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Project Management: Successful Lighting Retrofits




January 14, 2011 - Design & Construction

I'm Dan Hounsell, editor of Maintenance Solutions magazine. Today's topic is, lighting system retrofits.

Commercial and institutional facilities measure the success of building retrofits in many ways, including cost savings, reduced energy use, and improved productivity of those responsible for maintaining the new technology. But one important indicator that is difficult to quantify is the level of interest from peers outside the organization. A prime example of this dynamic is taking place at the University of California, Davis, where lighting retrofits are garnering a great deal of attention.

"It's been an interesting ride so far," says Chris Cioni, the university's associate director of utilities. "We've had a lot of inquiries from folks in the field who have found out about the projects just by searching on the Internet."

The university's Smart Lighting Initiative has turned the campus into something of a lighting laboratory, thanks in large part to the university's relationship with the California Lighting Technology Center, or CLTC, a demonstration and education facility on campus that develops energy-efficient technologies. Cioni uses CLTC staff as a sounding board when considering cutting-edge lighting technology for retrofit projects.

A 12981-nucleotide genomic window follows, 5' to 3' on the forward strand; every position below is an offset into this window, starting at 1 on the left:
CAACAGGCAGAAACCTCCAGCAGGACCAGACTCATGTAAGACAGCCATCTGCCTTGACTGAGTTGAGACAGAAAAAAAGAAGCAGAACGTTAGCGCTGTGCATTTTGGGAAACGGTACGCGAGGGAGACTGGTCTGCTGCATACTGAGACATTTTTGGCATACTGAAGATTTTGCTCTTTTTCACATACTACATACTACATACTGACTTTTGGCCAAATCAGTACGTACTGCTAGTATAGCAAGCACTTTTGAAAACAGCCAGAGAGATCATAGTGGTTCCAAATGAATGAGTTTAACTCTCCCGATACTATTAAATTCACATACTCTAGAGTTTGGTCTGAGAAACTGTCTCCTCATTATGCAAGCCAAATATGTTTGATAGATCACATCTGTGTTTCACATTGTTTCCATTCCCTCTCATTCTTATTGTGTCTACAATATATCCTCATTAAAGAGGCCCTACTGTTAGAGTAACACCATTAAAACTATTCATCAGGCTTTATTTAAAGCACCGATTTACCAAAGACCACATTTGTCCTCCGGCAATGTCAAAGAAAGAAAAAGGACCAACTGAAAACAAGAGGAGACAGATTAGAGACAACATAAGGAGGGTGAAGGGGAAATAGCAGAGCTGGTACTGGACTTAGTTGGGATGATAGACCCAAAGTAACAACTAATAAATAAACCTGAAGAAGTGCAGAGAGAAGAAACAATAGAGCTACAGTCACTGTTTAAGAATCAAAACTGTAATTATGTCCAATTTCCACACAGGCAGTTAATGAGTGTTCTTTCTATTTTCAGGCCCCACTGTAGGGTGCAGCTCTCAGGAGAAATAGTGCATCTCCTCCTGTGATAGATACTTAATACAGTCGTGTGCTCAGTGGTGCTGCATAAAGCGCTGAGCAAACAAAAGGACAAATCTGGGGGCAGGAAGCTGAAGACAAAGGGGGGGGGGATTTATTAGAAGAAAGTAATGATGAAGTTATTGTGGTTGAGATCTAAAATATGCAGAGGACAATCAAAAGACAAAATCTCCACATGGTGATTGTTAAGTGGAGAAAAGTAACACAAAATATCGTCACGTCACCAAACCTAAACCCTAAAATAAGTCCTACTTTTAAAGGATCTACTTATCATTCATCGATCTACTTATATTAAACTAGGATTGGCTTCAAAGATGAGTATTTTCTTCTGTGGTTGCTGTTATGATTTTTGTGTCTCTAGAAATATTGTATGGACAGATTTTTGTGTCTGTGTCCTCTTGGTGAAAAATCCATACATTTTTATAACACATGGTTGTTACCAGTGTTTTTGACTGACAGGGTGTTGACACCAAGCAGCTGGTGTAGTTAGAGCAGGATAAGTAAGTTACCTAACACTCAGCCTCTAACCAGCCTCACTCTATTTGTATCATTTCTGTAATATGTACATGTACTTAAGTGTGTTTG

Cioni, his team, and the CLTC joined forces in retrofitting fixtures in campus parking structures and surface lots. Their next set of projects will focus on pathways, roads, and fixtures on building exteriors. The opportunities for savings are great, considering the number of exterior fixtures on campus — 2,300 fixtures in parking structures and surface lots, as well as 700 fixtures on roads, 1,300 on pedestrian and bicycle paths, and 3,000 on building exteriors.

The Smart Lighting Initiative does include interior lighting, but Cioni concentrates solely on exterior fixtures. The university spent almost $1 million retrofitting fixtures in its surface lots and parking structures, which generated about $300,000 in utility rebates. The projects have resulted in additional benefits, including energy savings, reduced maintenance, and improved safety.

"The energy savings were the first target," Cioni says. "What drove me was having those very large and prominent parking lots right near a very visible part of campus. We have a big performing arts center, and it's kind of a focal point. Seeing these empty parking lots when I would drive in early in the morning when it was still dark, it just caught me as wasteful and a real opportunity to do something different."

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